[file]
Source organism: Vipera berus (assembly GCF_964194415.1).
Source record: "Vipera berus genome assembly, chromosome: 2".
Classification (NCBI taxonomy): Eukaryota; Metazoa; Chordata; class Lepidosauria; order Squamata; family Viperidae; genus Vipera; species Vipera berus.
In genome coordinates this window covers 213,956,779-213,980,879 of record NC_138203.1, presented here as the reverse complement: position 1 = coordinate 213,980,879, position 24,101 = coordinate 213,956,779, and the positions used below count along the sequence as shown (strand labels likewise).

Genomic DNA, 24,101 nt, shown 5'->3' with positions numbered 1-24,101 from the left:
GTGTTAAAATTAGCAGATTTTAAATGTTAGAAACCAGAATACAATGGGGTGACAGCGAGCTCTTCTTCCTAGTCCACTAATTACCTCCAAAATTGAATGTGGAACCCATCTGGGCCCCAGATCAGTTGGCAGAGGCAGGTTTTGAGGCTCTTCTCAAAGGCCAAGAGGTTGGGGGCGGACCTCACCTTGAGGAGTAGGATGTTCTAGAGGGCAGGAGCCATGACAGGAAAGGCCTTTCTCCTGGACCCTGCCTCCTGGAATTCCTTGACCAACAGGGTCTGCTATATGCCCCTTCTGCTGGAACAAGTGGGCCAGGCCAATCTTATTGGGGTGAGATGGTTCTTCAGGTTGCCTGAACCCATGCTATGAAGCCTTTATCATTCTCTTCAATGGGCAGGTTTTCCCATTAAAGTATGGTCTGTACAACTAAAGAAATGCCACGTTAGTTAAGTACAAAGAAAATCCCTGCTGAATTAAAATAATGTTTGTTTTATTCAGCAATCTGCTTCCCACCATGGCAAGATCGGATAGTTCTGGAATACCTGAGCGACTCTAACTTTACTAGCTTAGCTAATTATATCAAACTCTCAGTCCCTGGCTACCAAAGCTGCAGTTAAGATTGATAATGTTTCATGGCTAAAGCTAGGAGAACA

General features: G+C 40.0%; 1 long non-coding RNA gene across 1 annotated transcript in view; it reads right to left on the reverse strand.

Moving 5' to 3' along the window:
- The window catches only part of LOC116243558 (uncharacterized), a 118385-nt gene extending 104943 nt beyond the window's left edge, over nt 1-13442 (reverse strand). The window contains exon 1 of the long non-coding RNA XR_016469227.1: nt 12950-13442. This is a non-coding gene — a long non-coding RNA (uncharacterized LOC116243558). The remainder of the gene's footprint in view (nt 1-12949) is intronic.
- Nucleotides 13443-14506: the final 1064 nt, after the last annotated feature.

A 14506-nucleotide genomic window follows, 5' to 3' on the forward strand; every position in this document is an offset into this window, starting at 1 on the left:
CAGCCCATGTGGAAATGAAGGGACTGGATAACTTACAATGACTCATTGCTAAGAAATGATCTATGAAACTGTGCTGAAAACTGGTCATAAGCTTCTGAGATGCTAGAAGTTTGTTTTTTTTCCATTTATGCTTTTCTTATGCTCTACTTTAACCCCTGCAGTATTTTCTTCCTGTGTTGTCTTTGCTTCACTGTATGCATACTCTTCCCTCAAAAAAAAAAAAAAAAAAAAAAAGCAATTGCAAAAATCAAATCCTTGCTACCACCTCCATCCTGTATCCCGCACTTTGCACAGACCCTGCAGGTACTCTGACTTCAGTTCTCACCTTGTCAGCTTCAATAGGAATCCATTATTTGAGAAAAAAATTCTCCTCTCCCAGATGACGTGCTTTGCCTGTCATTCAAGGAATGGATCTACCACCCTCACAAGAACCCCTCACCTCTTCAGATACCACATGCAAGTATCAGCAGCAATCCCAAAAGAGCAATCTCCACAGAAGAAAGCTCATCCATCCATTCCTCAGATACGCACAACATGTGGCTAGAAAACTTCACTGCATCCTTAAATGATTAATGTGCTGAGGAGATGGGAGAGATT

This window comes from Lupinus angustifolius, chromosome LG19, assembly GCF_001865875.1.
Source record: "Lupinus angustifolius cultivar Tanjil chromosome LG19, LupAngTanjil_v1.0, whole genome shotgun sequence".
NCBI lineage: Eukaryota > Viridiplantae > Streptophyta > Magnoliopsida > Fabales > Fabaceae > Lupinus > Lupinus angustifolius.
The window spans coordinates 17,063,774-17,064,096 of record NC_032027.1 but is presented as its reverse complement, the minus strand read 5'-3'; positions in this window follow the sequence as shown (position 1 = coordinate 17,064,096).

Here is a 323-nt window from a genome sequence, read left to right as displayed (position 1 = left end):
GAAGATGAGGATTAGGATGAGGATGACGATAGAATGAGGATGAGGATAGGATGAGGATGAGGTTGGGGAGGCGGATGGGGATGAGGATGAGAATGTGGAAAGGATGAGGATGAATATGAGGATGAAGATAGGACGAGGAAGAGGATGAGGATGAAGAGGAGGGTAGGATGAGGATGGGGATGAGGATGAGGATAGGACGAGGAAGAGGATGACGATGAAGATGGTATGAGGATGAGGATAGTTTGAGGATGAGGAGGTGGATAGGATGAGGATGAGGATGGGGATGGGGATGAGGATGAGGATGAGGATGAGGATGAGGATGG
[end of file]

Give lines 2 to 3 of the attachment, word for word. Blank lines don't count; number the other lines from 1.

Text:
Source record: "Vipera berus genome assembly, chromosome: 2".
Classification (NCBI taxonomy): Eukaryota; Metazoa; Chordata; class Lepidosauria; order Squamata; family Viperidae; genus Vipera; species Vipera berus.